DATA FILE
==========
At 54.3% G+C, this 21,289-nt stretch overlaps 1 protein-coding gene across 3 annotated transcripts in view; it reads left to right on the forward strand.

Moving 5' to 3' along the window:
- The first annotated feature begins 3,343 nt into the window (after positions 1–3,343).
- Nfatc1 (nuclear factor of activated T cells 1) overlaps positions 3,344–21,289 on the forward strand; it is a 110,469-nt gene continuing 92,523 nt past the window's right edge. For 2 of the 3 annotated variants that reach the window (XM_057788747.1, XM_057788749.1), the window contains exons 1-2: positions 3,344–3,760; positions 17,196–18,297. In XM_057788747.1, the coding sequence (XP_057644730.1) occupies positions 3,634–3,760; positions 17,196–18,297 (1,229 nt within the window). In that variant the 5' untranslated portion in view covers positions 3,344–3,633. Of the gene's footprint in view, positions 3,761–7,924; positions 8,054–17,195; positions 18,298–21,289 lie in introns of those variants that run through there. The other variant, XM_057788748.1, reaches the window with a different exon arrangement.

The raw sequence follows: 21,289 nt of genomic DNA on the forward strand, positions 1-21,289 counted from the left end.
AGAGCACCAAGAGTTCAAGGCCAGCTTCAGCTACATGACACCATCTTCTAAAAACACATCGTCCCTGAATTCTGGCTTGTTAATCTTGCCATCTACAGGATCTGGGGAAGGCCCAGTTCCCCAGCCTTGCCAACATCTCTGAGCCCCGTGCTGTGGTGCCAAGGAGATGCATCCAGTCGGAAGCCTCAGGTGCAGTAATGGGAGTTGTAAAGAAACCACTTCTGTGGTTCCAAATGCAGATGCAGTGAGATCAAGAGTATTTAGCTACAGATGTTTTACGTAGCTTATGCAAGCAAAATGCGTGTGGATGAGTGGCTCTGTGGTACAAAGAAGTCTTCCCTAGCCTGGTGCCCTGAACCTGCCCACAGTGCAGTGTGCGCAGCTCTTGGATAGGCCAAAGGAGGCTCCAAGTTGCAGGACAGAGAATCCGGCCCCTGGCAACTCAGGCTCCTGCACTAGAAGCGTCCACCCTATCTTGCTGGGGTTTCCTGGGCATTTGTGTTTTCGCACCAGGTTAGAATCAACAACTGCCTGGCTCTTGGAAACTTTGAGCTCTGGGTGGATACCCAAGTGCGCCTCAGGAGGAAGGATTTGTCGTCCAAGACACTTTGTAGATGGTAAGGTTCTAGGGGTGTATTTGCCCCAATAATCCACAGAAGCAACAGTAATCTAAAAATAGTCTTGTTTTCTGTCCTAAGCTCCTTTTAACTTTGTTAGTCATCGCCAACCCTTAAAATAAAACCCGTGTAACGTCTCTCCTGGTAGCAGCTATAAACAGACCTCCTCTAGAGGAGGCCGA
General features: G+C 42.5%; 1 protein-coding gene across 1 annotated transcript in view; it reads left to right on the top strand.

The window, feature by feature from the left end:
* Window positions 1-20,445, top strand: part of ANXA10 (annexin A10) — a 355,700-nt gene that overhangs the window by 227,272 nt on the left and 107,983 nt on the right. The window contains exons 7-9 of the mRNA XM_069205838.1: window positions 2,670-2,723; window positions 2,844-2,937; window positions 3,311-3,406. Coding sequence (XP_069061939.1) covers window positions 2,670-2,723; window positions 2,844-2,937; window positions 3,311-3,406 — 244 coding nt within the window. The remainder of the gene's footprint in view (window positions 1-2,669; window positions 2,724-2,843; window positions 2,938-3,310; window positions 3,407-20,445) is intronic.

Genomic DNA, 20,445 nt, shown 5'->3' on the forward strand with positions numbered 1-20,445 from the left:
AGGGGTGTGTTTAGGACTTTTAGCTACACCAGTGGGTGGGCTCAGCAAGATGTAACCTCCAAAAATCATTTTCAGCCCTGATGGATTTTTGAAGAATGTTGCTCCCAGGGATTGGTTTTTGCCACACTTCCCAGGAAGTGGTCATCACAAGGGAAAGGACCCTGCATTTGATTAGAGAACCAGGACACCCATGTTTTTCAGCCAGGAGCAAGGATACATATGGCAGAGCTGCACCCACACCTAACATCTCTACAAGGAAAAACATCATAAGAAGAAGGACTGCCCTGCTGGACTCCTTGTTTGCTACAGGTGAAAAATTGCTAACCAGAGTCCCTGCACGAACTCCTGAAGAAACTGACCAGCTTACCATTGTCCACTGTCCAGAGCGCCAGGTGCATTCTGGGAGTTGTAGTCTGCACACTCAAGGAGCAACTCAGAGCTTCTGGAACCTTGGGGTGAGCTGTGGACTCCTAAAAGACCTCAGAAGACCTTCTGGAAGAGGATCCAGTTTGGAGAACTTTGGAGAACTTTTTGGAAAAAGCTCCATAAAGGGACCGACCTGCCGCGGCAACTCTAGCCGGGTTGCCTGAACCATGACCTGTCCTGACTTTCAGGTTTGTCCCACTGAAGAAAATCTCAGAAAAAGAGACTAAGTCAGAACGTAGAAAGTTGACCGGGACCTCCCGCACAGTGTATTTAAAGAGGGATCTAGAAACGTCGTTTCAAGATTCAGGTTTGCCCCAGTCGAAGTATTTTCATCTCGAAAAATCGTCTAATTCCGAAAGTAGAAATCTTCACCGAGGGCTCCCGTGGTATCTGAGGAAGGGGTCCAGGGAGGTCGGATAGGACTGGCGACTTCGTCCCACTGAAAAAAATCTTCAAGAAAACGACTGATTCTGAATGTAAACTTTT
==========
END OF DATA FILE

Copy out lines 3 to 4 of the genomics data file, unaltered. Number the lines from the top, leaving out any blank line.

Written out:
- The first annotated feature begins 3,343 nt into the window (after positions 1–3,343).
- Nfatc1 (nuclear factor of activated T cells 1) overlaps positions 3,344–21,289 on the forward strand; it is a 110,469-nt gene continuing 92,523 nt past the window's right edge. For 2 of the 3 annotated variants that reach the window (XM_057788747.1, XM_057788749.1), the window contains exons 1-2: positions 3,344–3,760; positions 17,196–18,297. In XM_057788747.1, the coding sequence (XP_057644730.1) occupies positions 3,634–3,760; positions 17,196–18,297 (1,229 nt within the window). In that variant the 5' untranslated portion in view covers positions 3,344–3,633. Of the gene's footprint in view, positions 3,761–7,924; positions 8,054–17,195; positions 18,298–21,289 lie in introns of those variants that run through there. The other variant, XM_057788748.1, reaches the window with a different exon arrangement.